“Folklorn: A Novel” (Erewhon) by Angela Mi Young tackles complex issues about mythology, science, generational trauma and identity. It follows a Korean American physicist in the Antarctic who must return to her childhood home in California to deal with mental illness that runs through her family. It explores the myths we inherit and those we fashion for ourselves.

“Afterparties – Stories” (Ecco) by Anthony Veasno So. This book marks the short story debut that offers profound insight into the intimacy of queer and Cambodian American immigrant communities. These children of refugees create a new life in California as they shoulder the inherited weight of the “killing fields” and grapple with the complexities of race, sexuality, friendship and family.

“The Woman in the Purple Skirt” (Penguin) by Natsuko Imamura as translated by Lucy North is a past winner of the Akutagawa Prize. It tells the story of two chambermaids whose lives intertwine and explores envy, loneliness, power dynamics and the vulnerability of unmarried women in a taut, suspenseful narrative.

“Kiyoshi’s Walk” (Lee & Low) by Mark Karlins as illustrated by Nicole Wong. When a boy watches his grandfather compose a haiku, he wonders “Where poems come from?” His grandfather’s response is to take him on a walk through the city.

International bestseller “Kim Jiyong, Born 1982” (Liveright) by Cho Nam-Joo as translated by Jamie Chang is now available in a paperback edition. It follows one Korean millennial “everywoman” as she descends into a psychic deterioration in the face of a rigid misogyny. A rallying cry of feminism and gender that resonated  with women all over Korea.

“Lady Joker – Volume One” (Soho Crime) by Kaoru Takamura as translated by Marie Iida and Allison Markin Powell. This book centers on a crime inspired by a true case in which a food chain is sabotaged and held for kidnapping. It also turns a kaleidoscopic eye on Japanese cultural norms and taboos over a period of four decades. This fictional opus will appear in several volumes.

“I Am A Bird” (Candlewick) by Hope Lim as illustrated by Hyewon Yum. When a little girl goes on her morning bike ride with her dad, she imitates the sounds of birds. But when she sees a strange woman with a stern demeanor and a mysterious bag, she becomes frightened. A children’s book that encourages readers to embrace over similarities rather then letting our differences divide us.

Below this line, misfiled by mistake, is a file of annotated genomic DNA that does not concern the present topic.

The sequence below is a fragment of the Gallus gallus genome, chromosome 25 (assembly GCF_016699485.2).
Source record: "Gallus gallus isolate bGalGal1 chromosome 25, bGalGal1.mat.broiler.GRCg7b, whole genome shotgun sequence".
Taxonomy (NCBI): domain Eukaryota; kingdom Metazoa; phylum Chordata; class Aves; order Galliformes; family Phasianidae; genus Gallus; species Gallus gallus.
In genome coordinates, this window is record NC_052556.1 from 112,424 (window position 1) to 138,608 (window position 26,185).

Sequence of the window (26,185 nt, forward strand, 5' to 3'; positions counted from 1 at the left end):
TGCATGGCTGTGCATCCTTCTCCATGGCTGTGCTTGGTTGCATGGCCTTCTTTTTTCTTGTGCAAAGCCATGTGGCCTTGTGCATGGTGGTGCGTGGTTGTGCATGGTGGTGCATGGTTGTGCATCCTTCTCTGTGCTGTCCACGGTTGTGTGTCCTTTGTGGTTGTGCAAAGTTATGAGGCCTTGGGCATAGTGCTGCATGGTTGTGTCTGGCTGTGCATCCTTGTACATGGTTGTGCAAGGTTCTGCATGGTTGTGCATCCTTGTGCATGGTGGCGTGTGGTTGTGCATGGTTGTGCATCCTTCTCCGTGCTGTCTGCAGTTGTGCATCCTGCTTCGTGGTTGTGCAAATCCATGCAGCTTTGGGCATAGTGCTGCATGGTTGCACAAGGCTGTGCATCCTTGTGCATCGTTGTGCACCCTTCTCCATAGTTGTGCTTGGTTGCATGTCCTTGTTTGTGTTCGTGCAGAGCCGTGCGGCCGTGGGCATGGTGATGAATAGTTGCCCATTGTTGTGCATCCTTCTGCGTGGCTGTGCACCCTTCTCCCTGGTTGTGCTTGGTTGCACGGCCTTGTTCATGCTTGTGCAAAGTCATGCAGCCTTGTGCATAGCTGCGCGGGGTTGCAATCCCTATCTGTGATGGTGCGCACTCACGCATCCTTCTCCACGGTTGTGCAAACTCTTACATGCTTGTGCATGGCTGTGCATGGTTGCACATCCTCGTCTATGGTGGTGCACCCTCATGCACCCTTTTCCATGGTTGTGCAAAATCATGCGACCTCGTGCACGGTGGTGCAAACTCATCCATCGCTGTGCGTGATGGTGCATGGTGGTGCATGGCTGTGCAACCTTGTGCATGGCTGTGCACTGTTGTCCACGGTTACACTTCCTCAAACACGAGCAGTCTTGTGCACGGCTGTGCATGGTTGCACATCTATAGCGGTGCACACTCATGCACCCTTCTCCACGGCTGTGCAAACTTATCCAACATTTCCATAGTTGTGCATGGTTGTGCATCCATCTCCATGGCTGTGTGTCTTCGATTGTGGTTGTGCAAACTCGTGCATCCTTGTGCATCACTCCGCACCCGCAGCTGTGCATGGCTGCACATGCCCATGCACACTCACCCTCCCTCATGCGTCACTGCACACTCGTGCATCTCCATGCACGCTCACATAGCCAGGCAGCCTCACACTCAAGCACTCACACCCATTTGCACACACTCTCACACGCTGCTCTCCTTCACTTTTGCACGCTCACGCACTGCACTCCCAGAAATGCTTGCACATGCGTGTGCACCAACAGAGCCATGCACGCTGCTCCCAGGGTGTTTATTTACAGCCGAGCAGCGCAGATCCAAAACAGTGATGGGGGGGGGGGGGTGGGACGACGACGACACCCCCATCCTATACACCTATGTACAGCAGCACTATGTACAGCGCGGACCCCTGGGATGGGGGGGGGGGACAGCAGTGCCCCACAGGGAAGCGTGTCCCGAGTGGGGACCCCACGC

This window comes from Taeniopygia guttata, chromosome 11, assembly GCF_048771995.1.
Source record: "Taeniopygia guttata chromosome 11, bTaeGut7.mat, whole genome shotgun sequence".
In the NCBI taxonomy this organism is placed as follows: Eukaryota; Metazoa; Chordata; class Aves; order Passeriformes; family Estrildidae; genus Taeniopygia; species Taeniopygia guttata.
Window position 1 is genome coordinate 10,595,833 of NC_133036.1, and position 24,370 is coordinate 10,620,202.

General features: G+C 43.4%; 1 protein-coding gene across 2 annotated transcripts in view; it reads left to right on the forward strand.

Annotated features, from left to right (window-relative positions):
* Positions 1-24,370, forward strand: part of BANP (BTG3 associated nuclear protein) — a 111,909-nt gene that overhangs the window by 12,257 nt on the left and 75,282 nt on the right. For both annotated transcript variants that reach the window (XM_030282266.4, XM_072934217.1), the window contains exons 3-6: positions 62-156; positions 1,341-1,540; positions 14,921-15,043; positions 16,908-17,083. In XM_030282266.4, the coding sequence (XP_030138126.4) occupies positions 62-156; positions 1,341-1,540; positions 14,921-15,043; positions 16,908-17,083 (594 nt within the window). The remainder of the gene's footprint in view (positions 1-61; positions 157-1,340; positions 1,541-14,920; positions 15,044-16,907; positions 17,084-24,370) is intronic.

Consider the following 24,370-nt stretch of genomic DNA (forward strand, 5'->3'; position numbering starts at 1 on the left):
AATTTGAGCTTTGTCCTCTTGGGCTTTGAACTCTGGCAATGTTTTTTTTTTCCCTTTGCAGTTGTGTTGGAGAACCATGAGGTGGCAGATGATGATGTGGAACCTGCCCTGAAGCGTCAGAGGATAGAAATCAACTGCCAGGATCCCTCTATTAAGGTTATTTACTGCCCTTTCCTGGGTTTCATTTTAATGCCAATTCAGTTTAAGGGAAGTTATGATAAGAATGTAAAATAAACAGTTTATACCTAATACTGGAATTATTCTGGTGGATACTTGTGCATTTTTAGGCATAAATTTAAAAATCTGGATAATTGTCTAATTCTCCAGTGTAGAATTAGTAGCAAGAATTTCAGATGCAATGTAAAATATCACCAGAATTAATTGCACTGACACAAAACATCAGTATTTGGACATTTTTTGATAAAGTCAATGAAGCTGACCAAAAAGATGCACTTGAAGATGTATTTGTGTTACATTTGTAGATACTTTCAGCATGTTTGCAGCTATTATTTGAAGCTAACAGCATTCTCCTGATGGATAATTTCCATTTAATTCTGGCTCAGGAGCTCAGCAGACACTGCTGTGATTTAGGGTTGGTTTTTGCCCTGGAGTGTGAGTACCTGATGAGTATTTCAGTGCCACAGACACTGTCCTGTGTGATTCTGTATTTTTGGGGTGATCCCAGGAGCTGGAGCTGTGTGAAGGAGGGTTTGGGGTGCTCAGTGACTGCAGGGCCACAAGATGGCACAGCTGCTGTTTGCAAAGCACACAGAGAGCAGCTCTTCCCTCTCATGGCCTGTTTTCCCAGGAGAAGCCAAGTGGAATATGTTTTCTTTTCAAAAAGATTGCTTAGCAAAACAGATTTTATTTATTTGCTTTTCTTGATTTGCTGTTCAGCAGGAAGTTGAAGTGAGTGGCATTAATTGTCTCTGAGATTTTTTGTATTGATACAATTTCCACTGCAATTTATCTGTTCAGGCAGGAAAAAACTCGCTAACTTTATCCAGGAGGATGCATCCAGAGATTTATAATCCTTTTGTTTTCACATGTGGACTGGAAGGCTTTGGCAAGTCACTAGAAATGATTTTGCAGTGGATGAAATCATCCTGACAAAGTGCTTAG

“Planet Omar Incredible Rescue Mission” (Putnam) by Zanib Mian as illustrated by Nasaya Mafaridik. Omar is excited about his first trip to Pakistan but then tragedy strikes. His favorite teacher goes missing. Could his teacher been abducted by aliens? Omar investigates. Will creative thinking and a galactic spirit of adventure help solve this young adult mystery?

“The Human Zoo” (Grove Press) is the new novel by PEN/Faulkner Award-winning writer Sabrina Murray. It is the coming home story of a Filipino American woman who arrives in Manila under the throes of a dictatorship who must host a cousin’s fiancé in search of his roots, deal with a flirtation from an ex-boyfriend and co-exist with her upper class family. Due in August, 2021.

“Much Ado About Baseball” (Yellow Jacket/Little Bee) by Rajani LaRocca. When Trish finds herself on the same summer baseball team as Ben, her math competition rival, two people must set aside their animosity and join together to help their team win. Will solving a math puzzle help the team succeed? Trish and Ben think so.

“Winter in Sokcho” (Open Letter) by French Korean author Elisa Shua Dusapin is billed as a novel as if Marguerite Duras wrote “Convenience Store Woman.”  In it, a young French Korean woman works as a receptionist in a tired guesthouse in a border town between the two Koreas. An unexpected guest arrives, a French cartoonist determined to find interest in this desolate landscape. The two form an uneasy relationship that has them searching for answers.

“The Unicorn Rescue Society – The Secret of the Himalayas (Dutton) by Adam Gidwitz & Hena Khan is a continuation of the New york Times bestselling young adult series about the juvenile members of this group who travel to the rugged mountains of Pakistan to rescue a unicorn.

“Paris Is A Party, Paris Is A Ghost” (FSG) is the debut novel by David Hoon Kim. Henrik Blatand is a translator living in Paris who was born in Japan and raised in Denmark as a Korean adoptee. In Paris he falls in with a group of expats from Korea and then falls in love with a Japanese student who has a nervous breakdown, eventually dying alone in her room. Haunted by this love, Henrik later becomes a parental figure to his best friend’s daughter who reminds him of his lost love. This is a transcontinental story of love, loneliness, strange bonds as well as race, calss, power and cultural identity.

“The Elephant Doctor of India” (Chicago Review Press) by Janie Chodosh. When a young elephant touching a sagging electric line in Assam, India gets stuck in the mud, there  is only one person to call – Dr. Sarma, the elephant doctor. Chodosh spends time with the doctor and reveals to young readers what this unique veterinarian does for the elephants he encounters.

“Good Talk: A Memoir in Conversation” (One World) by Mira Jacob. This is a graphic novel that examines what it means to be an immigrant and a first generation American. It delves into race, sex, love and family and discusses what these issues mean to her family and to the rest of the nation.

“Kudo Kids – The Mystery in Manhattan” (Razorbill) by Maia and Alex Shibutani. This brother & sister Olympic ice skating pair have turned their hands at writing young adult novels. The Kudo Kids come to New York to see the sights but when a dress from their fashion designer auntie’s collection goes missing, they end up in a chase around the city to nab the culprit.